2. Post Style. This is populated if you fill in that information for each topic. Typically it gives information like Best X for Y, List Post, How To, Product Related or Standard (informational) post. This has to be manually filled in for each post. I don’t use it so it is blank here though, filled in it could tell you what types of posts are performing best.
  3. Word Count. This value can be input manually or auto-filled by your RSS import.
  4. Writer. Whoever is showing up as the author if you do a WordPress import, or whomever you set if you added the item manually.
  5. Maturity. This is the age of the post in months. I REALLY like this because you can see if a new piece of content is taking off as well as a quick glance at the age of your top 10 posts.
  6. Pageviews. Total pageviews for the last x days. I typically leave this page set at the default of 30 days.
  7. % – The total percentage of traffic, based on page views, this post accounts for.
  8. Sessions. Total sessions for the last x days.
  9. % – The total percentage of traffic, based on sessions, that this post accounts for.
  10. Organic. The total organic page views for that post.
  11. % – The total percentage of organic traffic that post is responsible for bringing in, based on pageviews.
  12. Average Position. This is the posts average position in Google Search Console for all of the terms it is ranking for.
  13. Click-Through Rate. The average click-through rate for this post based on information from Google Search Console.
  14. Snippet. This value has to be manually configured. It tracks whether or not you have won a snippet for this page.
  15. Estimated Competition. The estimated competition this blog is up against.
  16. Estimated Search Volume. The estimated search volume this posts main search term receives.

WOW, that’s a lot. Of these values, I use the percentages to show me how diverse my traffic is. If I have 90% of my page views going into one post, that’s a problem for me. What happens if I lose ranking for that post? My traffic will tank.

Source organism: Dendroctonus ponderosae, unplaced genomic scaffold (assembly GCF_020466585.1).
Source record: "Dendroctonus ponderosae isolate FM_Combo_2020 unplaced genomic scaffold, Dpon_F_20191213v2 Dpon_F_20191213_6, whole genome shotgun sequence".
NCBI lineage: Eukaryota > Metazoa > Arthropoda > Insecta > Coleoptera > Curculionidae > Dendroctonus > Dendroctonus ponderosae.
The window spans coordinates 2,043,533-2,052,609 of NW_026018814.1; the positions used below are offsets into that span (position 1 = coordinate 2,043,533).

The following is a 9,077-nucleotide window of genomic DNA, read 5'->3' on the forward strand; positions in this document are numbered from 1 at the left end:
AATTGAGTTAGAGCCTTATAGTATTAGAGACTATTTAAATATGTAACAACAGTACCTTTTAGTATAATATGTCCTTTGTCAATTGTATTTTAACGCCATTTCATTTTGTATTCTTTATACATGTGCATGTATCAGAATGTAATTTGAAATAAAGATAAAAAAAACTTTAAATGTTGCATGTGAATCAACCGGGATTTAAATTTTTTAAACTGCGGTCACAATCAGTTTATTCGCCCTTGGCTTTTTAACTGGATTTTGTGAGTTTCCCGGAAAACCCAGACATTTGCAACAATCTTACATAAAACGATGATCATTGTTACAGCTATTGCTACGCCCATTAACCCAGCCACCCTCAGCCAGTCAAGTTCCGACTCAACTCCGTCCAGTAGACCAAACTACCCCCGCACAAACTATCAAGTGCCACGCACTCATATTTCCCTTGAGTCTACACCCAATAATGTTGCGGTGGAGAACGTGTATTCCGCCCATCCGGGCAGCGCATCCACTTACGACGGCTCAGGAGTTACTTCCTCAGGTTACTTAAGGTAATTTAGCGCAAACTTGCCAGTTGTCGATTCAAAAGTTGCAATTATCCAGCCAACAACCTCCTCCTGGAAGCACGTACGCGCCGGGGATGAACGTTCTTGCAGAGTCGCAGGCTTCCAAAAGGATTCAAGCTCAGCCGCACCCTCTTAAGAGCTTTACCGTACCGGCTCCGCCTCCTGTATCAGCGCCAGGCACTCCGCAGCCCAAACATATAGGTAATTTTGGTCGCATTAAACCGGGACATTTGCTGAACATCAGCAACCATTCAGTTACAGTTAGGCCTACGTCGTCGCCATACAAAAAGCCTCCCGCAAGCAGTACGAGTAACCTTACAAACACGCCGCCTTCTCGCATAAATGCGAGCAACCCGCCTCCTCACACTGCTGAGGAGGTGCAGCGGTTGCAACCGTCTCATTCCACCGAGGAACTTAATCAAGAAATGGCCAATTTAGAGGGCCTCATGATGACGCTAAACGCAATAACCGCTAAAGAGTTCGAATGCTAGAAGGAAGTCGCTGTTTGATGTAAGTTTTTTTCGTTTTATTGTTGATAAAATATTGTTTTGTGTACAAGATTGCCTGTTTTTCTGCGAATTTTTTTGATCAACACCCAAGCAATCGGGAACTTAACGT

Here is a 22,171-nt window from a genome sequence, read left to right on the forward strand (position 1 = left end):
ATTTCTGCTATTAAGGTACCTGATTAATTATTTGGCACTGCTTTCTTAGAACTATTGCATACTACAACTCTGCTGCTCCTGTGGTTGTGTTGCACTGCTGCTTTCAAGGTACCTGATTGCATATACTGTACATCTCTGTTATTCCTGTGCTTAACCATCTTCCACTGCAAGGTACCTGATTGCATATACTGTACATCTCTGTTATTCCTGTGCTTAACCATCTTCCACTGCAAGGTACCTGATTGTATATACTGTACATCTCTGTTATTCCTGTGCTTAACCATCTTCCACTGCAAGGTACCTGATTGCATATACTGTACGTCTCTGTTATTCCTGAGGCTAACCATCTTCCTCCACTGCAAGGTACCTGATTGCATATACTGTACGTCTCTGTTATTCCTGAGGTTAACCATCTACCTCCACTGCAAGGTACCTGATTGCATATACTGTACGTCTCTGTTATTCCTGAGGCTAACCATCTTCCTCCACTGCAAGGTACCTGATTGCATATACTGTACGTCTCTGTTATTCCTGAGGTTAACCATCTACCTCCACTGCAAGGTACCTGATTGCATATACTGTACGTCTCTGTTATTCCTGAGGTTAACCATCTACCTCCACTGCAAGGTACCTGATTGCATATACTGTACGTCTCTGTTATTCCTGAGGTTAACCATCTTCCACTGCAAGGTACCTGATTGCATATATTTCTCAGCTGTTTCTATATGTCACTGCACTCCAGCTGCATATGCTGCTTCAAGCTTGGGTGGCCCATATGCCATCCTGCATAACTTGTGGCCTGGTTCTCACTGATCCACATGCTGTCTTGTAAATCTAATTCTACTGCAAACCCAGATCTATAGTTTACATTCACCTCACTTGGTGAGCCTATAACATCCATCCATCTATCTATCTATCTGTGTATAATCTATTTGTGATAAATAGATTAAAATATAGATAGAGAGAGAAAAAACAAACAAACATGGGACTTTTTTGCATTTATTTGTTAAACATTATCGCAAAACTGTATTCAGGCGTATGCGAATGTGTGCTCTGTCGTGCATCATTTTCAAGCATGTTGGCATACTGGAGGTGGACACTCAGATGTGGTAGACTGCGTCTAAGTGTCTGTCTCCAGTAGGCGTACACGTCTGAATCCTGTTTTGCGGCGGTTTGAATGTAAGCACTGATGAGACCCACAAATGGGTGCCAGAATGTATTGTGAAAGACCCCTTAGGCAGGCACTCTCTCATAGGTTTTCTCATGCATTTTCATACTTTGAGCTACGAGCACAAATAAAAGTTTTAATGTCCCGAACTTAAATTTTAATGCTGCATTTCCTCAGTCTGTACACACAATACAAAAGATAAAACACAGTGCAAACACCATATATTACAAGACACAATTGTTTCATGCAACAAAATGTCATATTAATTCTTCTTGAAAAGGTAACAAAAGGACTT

This particular site is even a little more top-heavy than I like. In an ideal situation, traffic would be equally spread out between all of the published posts. It isn’t realistic, but that would be ideal for me.

There are a few blank columns in this view, those are areas that would be populated if I used the site’s functionality to manage your search topics and blog post list.

Individual Blog Post Analysis

This area is yet another one of my favorite places to look at and, in my opinion, one of the most insightful ways to display Search Console data that I have seen in any application.

The top section on this page just repeats some data that was visible in the traffic analysis. It’s the two sections at the bottom that give me the greatest insight.

In this bottom section are the top ten queries for this blog post. This information is available in Google’s search console, it just isn’t packaged so nicely!

The top search queries are organized by number of clicks. You can see that the click-through rate may be higher on some, even though the number of clicks is lower. These terms are probably lower search volume.

The traffic since published is something you could absolutely pull for each post in Google Analytics. Here we can see that this post had an initial spike when I published it (likely due to Pinterest) and then started slowly gaining traffic as Google picked it up organically.

Then, Sometime in mid-October, the traffic dropped suddenly. Because I know my sites, I know that is right around the time I lost the snippet for the main search term for this post. It still brings in OK traffic, just not nearly as much as it used to.

For the above posts I am ranking in the top 10 for each search term. All of the terms are directly related so that is awesome. However, it is when these queries are NOT all in the top 10 AND not all related, that this area of the dashboard really shines for me.

I’ll look at new posts and aged posts differently. As Google tries to sort out what keywords your post should rank for, it can display interesting information in the search console.

Here is the results for a new post that is about six weeks old at the time of pulling data.